Monsters on the Beach: What Ever Angler Needs to Know to Land a Shark in the Surf

Of all the trips we took to the beach when I was a kid, the ones I remember best are the rare times we saw shark fishermen. I was fascinated by the huge tackle they used, conventional reels with spools the size of coffee cans and rods that could double as gaff handles. I could listen for hours to the stories they told of incredible fights and monster sharks.

Matt Scripter, a FWC fisheries biologist and PhD candidate at Florida Tech, is one of the new generation of beach shark anglers who forgoes the heavy tackle of the past and opts to pursue sharks on gear that would’ve been laughed at twenty years ago. Scripter uses heavy spinning tackle to catch sharks from the beach that average four to six feet long but can get much bigger. His biggest was an eight foot lemon shark that he wrestled to shore about a mile south of Sebastian Inlet.

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Scripter recommends heavy duty spinning reels that hold at least 300 yards of line but over 600 yards might be necessary if you intend to drift or paddle your baits out far from shore. Scripter personally uses Shimano Saragosa and Daiwa Saltist spinning reels mounted to Shimano Terez and custom rods. His reels are spooled with 40 pound test Jerry Brown Line One Hollow Core braided Spectra. The reason for using hollow core braid is if he loses line due to a break off he can splice in a new section of line instead of replacing the whole spool.

For terminal tackle Scripter starts out with an 8/0 Gamakatsu or 12/0 Mustad circle hook. He attaches about a foot of number 9 (105 pound test) single strand leader wire to the hook and a heavy swivel using haywire twists. If you have a hard time wrapping a haywire twist, try a tool like the Du-Bro E/Z Twist that makes the task easy. To the swivel crimp six to eight feet of 400 pound test monofilament that terminates in another heavy duty swivel. To this swivel Scripter ties a few feet of 80 to 130 pound test monofilament that is tied to the braid main line using a surgeon’s knot. If he is not free-lining baits from an inlet on an outgoing tide, Scripter uses a beach rock as a sinker. The rock is tied to one of the swivels using 20 or 30 pound test monofilament that can break off when a big shark hits.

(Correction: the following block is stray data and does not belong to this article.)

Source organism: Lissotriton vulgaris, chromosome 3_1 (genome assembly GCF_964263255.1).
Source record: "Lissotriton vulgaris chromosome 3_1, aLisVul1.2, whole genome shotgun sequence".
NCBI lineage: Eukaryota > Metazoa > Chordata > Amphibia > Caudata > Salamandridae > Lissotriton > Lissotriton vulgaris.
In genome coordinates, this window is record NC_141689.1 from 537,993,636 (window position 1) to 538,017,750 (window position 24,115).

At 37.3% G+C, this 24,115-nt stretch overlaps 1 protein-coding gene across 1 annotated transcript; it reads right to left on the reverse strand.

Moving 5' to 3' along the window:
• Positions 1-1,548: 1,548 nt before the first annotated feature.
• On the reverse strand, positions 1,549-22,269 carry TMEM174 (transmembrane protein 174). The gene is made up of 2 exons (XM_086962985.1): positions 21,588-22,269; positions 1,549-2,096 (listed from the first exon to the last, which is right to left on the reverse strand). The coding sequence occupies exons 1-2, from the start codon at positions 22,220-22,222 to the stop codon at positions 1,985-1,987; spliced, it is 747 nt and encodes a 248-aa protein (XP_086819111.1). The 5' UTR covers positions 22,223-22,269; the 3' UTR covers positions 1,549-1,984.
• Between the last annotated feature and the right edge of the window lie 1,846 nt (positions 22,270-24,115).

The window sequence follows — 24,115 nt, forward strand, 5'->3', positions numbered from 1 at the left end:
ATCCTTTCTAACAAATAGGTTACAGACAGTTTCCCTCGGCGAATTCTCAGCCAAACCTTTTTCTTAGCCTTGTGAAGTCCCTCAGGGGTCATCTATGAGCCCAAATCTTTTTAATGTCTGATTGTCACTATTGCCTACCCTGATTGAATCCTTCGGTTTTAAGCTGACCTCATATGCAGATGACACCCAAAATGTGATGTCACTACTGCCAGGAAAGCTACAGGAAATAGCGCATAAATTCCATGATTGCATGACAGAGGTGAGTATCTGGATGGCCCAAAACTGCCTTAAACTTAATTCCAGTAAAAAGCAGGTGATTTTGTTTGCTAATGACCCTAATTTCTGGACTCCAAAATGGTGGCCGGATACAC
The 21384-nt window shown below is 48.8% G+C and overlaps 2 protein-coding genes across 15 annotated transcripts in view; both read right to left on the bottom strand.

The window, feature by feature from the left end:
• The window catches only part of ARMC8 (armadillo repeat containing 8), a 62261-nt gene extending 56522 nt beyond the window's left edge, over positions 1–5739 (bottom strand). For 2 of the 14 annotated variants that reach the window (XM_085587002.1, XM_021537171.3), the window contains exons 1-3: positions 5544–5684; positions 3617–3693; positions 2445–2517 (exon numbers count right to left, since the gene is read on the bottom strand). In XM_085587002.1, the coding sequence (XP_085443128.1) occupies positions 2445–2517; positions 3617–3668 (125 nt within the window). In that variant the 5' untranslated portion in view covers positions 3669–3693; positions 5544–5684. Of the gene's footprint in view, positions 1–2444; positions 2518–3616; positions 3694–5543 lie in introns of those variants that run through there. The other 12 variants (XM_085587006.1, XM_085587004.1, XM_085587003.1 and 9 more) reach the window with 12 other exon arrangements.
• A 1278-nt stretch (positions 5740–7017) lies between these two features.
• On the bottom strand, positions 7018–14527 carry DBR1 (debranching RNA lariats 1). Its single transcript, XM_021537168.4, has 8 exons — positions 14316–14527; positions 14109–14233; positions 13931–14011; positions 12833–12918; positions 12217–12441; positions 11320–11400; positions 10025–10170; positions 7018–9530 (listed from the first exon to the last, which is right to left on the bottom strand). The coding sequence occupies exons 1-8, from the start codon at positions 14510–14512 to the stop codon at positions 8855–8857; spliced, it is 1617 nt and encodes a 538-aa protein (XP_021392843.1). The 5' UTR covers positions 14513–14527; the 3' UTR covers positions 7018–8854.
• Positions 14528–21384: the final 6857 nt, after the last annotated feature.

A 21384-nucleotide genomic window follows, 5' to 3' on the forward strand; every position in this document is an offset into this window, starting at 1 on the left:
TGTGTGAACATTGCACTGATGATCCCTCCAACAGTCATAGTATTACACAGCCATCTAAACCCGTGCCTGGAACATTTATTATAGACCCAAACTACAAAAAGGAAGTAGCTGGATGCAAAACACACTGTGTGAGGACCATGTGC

Ladyfish, jacks and bluefish make prime shark baits but other fish will work in a pinch. Fish you catch right in the surf can be good for sharks, although Scripter says he hasn’t had much luck using hardhead catfish for bait. Bluefish are subject to Florida size and bag limits and that still applies if they are used as bait. In addition, bluefish carried in a boat on state waters must be in whole condition. If you use a kayak or similar vessel to row your bait out it must remain whole and intact but if you cast from shore, pier or jetty you can cut up the bluefish and use pieces. Consult http://www.eregulations.com/florida/fishing/saltwater/ for the latest size and bag limits for Florida saltwater fish.

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Most of the time you will place your rod in a sand spike rod holder while you wait for a shark to find your bait. If you do so with the drag locked down a shark can easily pull your rod into the water. If your reel has a bait runner feature use it. If not you can back off on the drag but count the number of turns of the drag knob so you know exactly how much to tighten when you get a strike. Another option is to leave the bail open and secure the line in a release clip such as the Du-Bro E/Z Adjust Release Clip. If you go with an open bail and release clip, pay attention to your rod or a shark may empty your spool without you ever knowing. When you get a hit, Scripter’s advice is to let the shark run for ten seconds or so and then tighten up and allow the circle hook do its job.

Sharks tend to run up and down the beach so Scripter recommends following the fish to keep the fight perpendicular to the shore. The traditional pump and wind method of fighting a fish is a good way to wear yourself out when fighting a shark in the surf. Scripter recommends walking backwards up the beach and reeling as you walk back to the water. Using this method even a relatively small person can best a shark without wearing themselves out too much.

Scripter’s final advice is to release all sharks you catch. “These are apex predators that deserve our respect. They serve an important role in the coastal ecosystems.” In addition, shark flesh contains high levels of mercury that can be dangerous for human consumption.

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